2.3 It is apparent from the EPO form 2300 (point II above) that the Appellant sought revocation of the patent in its entirety and that the opposition is based on the grounds of Article 100(a) EPC, namely lack of novelty and lack of inventive step. In support of these grounds, documents D1 and E1 are indicated and the opposition contains the reasons why the claimed subject-matter was held to lack novelty in view of document D1.
Therefore the notice of opposition meets the requirements of Rule 76(2)c) EPC.
2.4 At the oral proceedings, the Respondent presented the following three reasons why in its opinion that requirement was not fulfilled:
a) The Appellant had not provided the evidence necessary to show that document D1 was actually available to the public before the priority of the patent in suit.
b) Even if one were to conclude that document D1 was publicly available at the relevant date, the Appellant failed to prove in its notice of opposition that the product Cetiol HE mentioned in document D1 had been publicly available.
c) Finally, the notice of opposition did not contain any relevant evidence that the product Cetiol HE corresponds to component (a) of present Claim 1.
2.5 However, according to the established case law (see Case Law of the Board of Appeal of the European Patent Office, 5th edition 2006, chapter VII.C.4.5.1), it is not required for an opposition to be admissible that the arguments brought in support are conclusive or that the Opponent's statements are true. What is required is that the Patentee and the Opposition Division are put in a position of understanding clearly the nature of the objections and the evidence and arguments in support.
2.6 It is apparent from the decision under appeal (point III above) that the Opposition Division understood the content of the opposition since it decided the respective issues of admissibility of the opposition, of the public availability of document D1 as well as on novelty and inventive step in view of the accepted prior art.
In its reply, the Respondent was also able to address the relevant parts of the notice of opposition in that it was doubted that document D1 was a prior art document and by arguing that document E1 was not suitable to provide information relating to the composition of the product Cetiol HE mentioned in document D1.
Hence, the Respondent understood also the nature of the objections and the evidence and arguments in support.
2.7 The Respondent, on the basis of decisions T 550/88 (published in the OJ EPO, 1992, 117) and T 511/02 (not published) argued that it was essential for an opposition to be admissible that the evidence provided is clearly a prior art suitable to support the grounds of opposition.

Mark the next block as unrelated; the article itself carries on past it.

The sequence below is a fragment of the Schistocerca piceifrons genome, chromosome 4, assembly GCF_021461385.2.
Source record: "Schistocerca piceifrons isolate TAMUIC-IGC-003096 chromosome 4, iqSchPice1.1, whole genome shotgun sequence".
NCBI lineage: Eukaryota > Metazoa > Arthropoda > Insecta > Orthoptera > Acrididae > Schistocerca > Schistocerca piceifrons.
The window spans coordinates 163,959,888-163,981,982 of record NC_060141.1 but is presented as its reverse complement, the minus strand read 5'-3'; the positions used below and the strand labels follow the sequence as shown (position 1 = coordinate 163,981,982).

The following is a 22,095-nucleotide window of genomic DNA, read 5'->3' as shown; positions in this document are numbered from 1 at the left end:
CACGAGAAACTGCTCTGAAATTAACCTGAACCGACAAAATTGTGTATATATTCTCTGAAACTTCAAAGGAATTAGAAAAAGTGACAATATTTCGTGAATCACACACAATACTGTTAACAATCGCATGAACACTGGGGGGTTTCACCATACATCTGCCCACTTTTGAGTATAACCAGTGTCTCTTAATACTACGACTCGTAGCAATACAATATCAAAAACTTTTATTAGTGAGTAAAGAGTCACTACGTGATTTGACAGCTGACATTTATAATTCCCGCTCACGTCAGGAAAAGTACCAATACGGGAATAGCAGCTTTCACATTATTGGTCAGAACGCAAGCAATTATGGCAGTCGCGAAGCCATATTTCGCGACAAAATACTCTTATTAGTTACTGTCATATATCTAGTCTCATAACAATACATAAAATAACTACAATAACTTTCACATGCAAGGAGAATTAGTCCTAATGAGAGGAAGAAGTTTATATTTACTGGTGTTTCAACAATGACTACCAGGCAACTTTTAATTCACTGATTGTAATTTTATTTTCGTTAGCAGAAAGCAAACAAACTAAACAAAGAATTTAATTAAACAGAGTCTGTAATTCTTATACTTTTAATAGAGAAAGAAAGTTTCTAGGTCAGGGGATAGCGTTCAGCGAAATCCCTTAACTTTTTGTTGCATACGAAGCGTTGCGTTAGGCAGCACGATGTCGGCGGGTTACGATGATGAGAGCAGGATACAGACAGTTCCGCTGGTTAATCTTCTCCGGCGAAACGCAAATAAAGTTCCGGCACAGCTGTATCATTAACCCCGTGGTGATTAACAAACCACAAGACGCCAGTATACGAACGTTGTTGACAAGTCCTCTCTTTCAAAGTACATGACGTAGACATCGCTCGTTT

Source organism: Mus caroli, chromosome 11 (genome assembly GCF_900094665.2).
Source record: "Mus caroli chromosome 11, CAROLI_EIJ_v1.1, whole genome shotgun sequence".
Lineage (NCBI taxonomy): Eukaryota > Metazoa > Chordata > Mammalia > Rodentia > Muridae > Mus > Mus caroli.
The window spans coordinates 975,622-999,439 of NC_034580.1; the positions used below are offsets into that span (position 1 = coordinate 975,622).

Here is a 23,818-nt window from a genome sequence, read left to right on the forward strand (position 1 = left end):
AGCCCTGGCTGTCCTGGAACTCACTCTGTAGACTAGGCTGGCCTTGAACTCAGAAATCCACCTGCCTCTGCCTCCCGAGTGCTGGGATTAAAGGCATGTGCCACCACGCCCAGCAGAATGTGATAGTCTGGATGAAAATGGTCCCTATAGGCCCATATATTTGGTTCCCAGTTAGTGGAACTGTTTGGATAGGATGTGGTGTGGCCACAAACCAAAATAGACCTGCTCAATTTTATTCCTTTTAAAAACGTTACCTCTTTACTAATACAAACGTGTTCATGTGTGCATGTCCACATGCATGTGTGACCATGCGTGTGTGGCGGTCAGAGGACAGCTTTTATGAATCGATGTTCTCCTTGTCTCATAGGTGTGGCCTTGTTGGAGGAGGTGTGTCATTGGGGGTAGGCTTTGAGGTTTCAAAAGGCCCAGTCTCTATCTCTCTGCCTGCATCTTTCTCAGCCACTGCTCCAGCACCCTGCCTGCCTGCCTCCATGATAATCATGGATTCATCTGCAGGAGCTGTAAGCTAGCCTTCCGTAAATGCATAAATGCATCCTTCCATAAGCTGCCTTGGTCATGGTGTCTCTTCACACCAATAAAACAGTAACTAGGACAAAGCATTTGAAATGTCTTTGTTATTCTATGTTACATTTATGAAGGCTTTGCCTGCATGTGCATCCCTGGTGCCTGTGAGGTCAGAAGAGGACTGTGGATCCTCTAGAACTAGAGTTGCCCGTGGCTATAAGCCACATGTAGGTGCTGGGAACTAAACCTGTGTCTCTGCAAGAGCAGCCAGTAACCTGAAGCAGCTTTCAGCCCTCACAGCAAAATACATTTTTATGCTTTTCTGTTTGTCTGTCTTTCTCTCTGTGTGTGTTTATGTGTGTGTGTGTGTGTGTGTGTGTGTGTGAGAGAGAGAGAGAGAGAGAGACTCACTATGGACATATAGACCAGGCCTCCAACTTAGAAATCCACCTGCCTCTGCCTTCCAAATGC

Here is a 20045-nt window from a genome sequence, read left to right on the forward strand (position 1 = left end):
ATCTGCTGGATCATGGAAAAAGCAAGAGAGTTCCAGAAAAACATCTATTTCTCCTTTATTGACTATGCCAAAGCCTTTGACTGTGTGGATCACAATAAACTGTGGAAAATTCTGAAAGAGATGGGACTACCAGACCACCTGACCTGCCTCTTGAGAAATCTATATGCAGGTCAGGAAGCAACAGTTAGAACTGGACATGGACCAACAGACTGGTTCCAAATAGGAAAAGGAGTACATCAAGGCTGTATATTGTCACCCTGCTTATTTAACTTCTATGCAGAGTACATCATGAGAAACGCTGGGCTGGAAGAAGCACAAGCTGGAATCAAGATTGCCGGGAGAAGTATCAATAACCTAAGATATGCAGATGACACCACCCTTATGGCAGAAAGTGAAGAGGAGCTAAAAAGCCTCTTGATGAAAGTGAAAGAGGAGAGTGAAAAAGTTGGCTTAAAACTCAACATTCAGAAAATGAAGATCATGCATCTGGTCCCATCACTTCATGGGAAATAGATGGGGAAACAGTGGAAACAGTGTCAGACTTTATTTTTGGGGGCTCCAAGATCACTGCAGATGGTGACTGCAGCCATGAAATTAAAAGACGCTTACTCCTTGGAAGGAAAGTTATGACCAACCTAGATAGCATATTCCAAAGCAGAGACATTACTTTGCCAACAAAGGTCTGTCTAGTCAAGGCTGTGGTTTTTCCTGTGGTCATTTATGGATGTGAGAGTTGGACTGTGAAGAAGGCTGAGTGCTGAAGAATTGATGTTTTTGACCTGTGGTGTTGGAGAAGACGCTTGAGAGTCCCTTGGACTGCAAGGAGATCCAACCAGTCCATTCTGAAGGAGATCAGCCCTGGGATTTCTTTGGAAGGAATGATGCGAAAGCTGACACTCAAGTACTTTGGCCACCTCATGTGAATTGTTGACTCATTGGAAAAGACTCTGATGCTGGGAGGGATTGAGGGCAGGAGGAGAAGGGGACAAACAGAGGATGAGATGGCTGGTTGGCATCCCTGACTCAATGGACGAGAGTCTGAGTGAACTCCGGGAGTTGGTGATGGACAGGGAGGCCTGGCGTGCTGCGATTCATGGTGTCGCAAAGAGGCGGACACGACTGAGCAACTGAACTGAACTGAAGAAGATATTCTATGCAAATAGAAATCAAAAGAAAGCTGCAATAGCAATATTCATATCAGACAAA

Decision T 550/88 is restricted to a situation where it was decided that national prior rights as the only evidence indicated in the notice of opposition cannot as a matter of law support the alleged grounds for opposition. This decision is, however, totally silent on the question of which standard of proof has to be applied in a case like the present one where the document is a company generated paper.
In the case underlying decision T 511/02, codes imprinted on documents concerning fitting instructions and instructions for use and installation of particular product were not accepted as publication dates since it was held that such documents were usually not published but distributed with the product to be fitted and installed. This case cannot be compared with the present situation, where the document in question is a kind of advertising brochure intended to be distributed to clients for commercial reasons, and where a certain probability exists that the brochure has been distributed at or shortly after the date imprinted on the document.
Hence, both decisions are not applicable in the present case. Therefore, the Board does not see any reason to deviate from the jurisprudence considered above (point 2.5) in respect of the requirements of an opposition to be admissible.
2.8 For these reasons, the Board concludes that the opposition is admissible.
3. Public availability of document D1
The Opposition Division rejected the Appellant's arguments that papers of the type of document D1 are usually sent to clients and that it was against experience and economic sense to keep such a document unpublished until after the priority date of the patent in suit (point III above).